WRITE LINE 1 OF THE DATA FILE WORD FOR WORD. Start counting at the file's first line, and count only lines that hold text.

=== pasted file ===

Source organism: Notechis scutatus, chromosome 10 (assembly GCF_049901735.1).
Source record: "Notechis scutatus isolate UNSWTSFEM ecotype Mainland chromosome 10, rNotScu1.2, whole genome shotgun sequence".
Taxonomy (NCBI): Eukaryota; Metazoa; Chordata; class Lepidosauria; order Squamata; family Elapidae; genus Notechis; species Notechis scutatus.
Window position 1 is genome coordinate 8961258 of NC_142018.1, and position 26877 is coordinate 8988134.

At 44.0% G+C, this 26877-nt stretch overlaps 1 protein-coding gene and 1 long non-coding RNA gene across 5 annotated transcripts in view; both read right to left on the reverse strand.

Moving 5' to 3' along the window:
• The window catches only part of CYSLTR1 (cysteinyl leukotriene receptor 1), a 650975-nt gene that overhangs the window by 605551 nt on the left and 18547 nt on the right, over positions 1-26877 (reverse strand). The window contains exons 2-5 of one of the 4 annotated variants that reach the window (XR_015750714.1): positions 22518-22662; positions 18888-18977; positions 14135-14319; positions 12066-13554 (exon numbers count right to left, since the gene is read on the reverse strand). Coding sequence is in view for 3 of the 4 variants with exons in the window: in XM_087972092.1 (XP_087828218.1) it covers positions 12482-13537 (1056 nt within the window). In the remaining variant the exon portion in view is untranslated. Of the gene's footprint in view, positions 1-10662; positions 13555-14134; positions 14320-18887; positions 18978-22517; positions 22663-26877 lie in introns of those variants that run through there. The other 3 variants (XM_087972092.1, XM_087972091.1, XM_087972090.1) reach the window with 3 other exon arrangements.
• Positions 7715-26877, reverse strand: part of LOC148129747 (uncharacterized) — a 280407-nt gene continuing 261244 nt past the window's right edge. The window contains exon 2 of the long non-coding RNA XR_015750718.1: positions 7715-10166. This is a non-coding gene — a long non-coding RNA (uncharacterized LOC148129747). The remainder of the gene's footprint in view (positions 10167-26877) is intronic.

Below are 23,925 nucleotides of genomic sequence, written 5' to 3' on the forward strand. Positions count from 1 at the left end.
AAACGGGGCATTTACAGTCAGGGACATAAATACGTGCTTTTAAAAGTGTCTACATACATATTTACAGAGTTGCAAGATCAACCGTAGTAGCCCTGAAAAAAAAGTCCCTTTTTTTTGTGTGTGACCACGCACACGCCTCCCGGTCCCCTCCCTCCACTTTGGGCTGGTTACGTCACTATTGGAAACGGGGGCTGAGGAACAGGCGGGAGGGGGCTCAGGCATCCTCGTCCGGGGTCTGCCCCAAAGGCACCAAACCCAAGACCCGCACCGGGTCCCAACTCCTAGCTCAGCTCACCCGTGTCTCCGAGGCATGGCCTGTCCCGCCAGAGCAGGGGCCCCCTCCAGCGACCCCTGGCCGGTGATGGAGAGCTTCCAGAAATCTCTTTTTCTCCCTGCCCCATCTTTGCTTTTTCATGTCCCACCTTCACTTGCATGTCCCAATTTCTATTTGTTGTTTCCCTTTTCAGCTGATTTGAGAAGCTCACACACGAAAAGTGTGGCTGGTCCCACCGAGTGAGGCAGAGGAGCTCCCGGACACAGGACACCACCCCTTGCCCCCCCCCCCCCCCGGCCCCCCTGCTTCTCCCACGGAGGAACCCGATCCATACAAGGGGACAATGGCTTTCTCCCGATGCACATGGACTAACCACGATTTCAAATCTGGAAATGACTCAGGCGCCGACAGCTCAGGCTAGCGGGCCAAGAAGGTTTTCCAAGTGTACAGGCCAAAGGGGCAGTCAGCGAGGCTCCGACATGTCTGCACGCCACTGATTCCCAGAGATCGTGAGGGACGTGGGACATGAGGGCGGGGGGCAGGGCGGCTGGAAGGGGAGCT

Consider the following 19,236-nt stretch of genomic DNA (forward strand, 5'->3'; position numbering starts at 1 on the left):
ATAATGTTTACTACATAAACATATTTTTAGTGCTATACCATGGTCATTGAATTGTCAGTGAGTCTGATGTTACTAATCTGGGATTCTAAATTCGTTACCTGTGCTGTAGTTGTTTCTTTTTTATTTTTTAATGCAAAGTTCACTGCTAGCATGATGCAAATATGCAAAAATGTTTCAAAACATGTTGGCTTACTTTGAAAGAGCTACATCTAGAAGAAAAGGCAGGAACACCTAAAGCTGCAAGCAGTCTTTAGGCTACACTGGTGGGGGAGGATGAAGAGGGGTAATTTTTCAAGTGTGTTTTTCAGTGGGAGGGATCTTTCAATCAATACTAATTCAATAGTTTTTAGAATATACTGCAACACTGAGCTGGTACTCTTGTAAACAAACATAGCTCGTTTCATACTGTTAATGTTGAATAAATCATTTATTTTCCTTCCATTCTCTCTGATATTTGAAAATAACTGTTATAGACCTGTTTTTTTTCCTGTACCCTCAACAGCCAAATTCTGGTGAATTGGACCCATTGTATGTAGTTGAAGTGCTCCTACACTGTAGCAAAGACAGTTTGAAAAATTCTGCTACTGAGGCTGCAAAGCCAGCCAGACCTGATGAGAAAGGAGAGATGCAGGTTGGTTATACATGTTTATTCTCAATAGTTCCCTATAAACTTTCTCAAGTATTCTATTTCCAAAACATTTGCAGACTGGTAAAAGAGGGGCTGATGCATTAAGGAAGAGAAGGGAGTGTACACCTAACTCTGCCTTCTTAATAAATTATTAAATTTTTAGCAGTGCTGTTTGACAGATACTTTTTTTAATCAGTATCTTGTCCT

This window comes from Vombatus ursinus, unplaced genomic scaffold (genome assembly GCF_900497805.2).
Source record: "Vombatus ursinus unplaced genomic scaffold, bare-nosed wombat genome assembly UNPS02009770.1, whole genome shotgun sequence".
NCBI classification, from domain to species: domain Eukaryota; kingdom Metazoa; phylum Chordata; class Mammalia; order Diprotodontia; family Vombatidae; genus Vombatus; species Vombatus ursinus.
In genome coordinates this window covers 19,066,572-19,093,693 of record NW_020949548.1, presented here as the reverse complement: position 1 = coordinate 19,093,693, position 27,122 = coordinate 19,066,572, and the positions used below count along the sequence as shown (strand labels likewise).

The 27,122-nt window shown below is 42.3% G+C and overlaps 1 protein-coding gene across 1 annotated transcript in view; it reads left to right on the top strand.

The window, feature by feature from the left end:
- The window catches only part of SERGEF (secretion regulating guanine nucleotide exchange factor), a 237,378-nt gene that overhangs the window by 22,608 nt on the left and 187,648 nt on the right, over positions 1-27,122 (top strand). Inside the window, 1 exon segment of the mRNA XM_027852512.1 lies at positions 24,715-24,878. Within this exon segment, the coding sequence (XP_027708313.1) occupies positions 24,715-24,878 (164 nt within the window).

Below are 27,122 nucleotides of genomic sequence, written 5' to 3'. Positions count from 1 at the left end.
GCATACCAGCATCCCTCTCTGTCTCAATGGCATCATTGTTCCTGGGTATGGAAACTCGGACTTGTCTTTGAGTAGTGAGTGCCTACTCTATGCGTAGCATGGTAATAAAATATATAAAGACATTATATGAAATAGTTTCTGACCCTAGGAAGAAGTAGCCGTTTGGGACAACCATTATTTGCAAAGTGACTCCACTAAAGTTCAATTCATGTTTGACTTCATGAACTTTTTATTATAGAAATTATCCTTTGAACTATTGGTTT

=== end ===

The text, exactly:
Source organism: Notechis scutatus, chromosome 10 (assembly GCF_049901735.1).